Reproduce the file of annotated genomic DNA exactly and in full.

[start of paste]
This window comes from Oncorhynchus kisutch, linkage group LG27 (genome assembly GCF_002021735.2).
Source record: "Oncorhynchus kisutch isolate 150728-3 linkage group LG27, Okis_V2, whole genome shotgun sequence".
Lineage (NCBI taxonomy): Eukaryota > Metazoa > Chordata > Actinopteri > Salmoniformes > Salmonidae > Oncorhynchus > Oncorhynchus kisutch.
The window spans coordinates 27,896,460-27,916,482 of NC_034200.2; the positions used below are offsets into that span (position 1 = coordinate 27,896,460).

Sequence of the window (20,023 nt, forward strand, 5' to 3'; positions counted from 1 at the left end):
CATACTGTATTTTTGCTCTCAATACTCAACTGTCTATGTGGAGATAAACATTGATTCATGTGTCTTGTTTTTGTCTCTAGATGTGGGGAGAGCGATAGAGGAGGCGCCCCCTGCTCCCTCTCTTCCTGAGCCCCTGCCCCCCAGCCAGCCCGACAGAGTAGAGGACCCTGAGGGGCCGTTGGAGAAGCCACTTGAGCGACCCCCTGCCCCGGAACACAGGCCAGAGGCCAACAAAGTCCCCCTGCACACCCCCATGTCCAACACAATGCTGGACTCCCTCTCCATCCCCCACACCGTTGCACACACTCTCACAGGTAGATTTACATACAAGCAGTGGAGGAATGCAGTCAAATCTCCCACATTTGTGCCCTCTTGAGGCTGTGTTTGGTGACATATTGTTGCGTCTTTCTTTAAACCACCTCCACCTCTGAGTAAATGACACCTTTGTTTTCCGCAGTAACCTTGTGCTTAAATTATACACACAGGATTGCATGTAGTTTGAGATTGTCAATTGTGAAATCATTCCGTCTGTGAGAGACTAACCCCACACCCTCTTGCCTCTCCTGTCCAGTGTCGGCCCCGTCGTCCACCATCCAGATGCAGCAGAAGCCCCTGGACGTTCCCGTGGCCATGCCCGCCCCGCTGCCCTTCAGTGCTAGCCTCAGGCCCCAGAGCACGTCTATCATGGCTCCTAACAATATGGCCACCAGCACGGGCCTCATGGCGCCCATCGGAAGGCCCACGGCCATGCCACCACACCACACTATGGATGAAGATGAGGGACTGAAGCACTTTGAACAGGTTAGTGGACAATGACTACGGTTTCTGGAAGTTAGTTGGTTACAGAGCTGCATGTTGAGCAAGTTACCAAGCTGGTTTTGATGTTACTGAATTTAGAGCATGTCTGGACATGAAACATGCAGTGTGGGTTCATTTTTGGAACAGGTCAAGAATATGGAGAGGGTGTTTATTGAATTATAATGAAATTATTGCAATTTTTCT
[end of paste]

This window comes from Oncorhynchus kisutch, linkage group LG27 (genome assembly GCF_002021735.2).
Source record: "Oncorhynchus kisutch isolate 150728-3 linkage group LG27, Okis_V2, whole genome shotgun sequence".
Lineage (NCBI taxonomy): Eukaryota > Metazoa > Chordata > Actinopteri > Salmoniformes > Salmonidae > Oncorhynchus > Oncorhynchus kisutch.
The window spans coordinates 27,896,460-27,916,482 of NC_034200.2; the positions used below are offsets into that span (position 1 = coordinate 27,896,460).

Sequence of the window (20,023 nt, forward strand, 5' to 3'; positions counted from 1 at the left end):
CATACTGTATTTTTGCTCTCAATACTCAACTGTCTATGTGGAGATAAACATTGATTCATGTGTCTTGTTTTTGTCTCTAGATGTGGGGAGAGCGATAGAGGAGGCGCCCCCTGCTCCCTCTCTTCCTGAGCCCCTGCCCCCCAGCCAGCCCGACAGAGTAGAGGACCCTGAGGGGCCGTTGGAGAAGCCACTTGAGCGACCCCCTGCCCCGGAACACAGGCCAGAGGCCAACAAAGTCCCCCTGCACACCCCCATGTCCAACACAATGCTGGACTCCCTCTCCATCCCCCACACCGTTGCACACACTCTCACAGGTAGATTTACATACAAGCAGTGGAGGAATGCAGTCAAATCTCCCACATTTGTGCCCTCTTGAGGCTGTGTTTGGTGACATATTGTTGCGTCTTTCTTTAAACCACCTCCACCTCTGAGTAAATGACACCTTTGTTTTCCGCAGTAACCTTGTGCTTAAATTATACACACAGGATTGCATGTAGTTTGAGATTGTCAATTGTGAAATCATTCCGTCTGTGAGAGACTAACCCCACACCCTCTTGCCTCTCCTGTCCAGTGTCGGCCCCGTCGTCCACCATCCAGATGCAGCAGAAGCCCCTGGACGTTCCCGTGGCCATGCCCGCCCCGCTGCCCTTCAGTGCTAGCCTCAGGCCCCAGAGCACGTCTATCATGGCTCCTAACAATATGGCCACCAGCACGGGCCTCATGGCGCCCATCGGAAGGCCCACGGCCATGCCACCACACCACACTATGGATGAAGATGAGGGACTGAAGCACTTTGAACAGGTTAGTGGACAATGACTACGGTTTCTGGAAGTTAGTTGGTTACAGAGCTGCATGTTGAGCAAGTTACCAAGCTGGTTTTGATGTTACTGAATTTAGAGCATGTCTGGACATGAAACATGCAGTGTGGGTTCATTTTTGGAACAGGTCAAGAATATGGAGAGGGTGTTTATTGAATTATAATGAAATTATTGCAATTTTTCT